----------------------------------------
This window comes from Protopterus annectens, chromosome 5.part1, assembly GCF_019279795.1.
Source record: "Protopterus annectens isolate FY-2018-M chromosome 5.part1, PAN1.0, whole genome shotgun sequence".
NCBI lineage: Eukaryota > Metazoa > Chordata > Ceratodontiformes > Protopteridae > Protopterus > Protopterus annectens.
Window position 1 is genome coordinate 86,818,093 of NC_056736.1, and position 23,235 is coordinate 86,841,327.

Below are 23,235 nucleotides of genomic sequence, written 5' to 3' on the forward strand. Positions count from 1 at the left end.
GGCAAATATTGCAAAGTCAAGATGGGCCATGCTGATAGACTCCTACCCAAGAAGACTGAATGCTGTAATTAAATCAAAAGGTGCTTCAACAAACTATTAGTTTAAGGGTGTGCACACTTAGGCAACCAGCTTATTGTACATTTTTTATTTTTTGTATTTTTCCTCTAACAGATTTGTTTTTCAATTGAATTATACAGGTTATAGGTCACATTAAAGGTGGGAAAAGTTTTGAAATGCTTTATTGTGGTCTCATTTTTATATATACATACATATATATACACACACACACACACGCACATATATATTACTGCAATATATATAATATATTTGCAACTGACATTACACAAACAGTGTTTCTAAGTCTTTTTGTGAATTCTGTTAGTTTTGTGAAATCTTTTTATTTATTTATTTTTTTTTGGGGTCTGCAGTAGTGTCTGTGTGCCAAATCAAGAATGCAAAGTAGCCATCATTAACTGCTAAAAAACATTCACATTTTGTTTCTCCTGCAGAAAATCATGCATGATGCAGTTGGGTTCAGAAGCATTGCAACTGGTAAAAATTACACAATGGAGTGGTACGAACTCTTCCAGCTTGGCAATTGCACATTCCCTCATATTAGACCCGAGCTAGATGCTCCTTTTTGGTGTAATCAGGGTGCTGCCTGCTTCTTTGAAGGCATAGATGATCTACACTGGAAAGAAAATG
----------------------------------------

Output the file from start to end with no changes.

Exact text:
This window comes from Protopterus annectens, chromosome 5.part1, assembly GCF_019279795.1.
Source record: "Protopterus annectens isolate FY-2018-M chromosome 5.part1, PAN1.0, whole genome shotgun sequence".
NCBI lineage: Eukaryota > Metazoa > Chordata > Ceratodontiformes > Protopteridae > Protopterus > Protopterus annectens.
Window position 1 is genome coordinate 86,818,093 of NC_056736.1, and position 23,235 is coordinate 86,841,327.

Below are 23,235 nucleotides of genomic sequence, written 5' to 3' on the forward strand. Positions count from 1 at the left end.
GGCAAATATTGCAAAGTCAAGATGGGCCATGCTGATAGACTCCTACCCAAGAAGACTGAATGCTGTAATTAAATCAAAAGGTGCTTCAACAAACTATTAGTTTAAGGGTGTGCACACTTAGGCAACCAGCTTATTGTACATTTTTTATTTTTTGTATTTTTCCTCTAACAGATTTGTTTTTCAATTGAATTATACAGGTTATAGGTCACATTAAAGGTGGGAAAAGTTTTGAAATGCTTTATTGTGGTCTCATTTTTATATATACATACATATATATACACACACACACACACGCACATATATATTACTGCAATATATATAATATATTTGCAACTGACATTACACAAACAGTGTTTCTAAGTCTTTTTGTGAATTCTGTTAGTTTTGTGAAATCTTTTTATTTATTTATTTTTTTTTGGGGTCTGCAGTAGTGTCTGTGTGCCAAATCAAGAATGCAAAGTAGCCATCATTAACTGCTAAAAAACATTCACATTTTGTTTCTCCTGCAGAAAATCATGCATGATGCAGTTGGGTTCAGAAGCATTGCAACTGGTAAAAATTACACAATGGAGTGGTACGAACTCTTCCAGCTTGGCAATTGCACATTCCCTCATATTAGACCCGAGCTAGATGCTCCTTTTTGGTGTAATCAGGGTGCTGCCTGCTTCTTTGAAGGCATAGATGATCTACACTGGAAAGAAAATG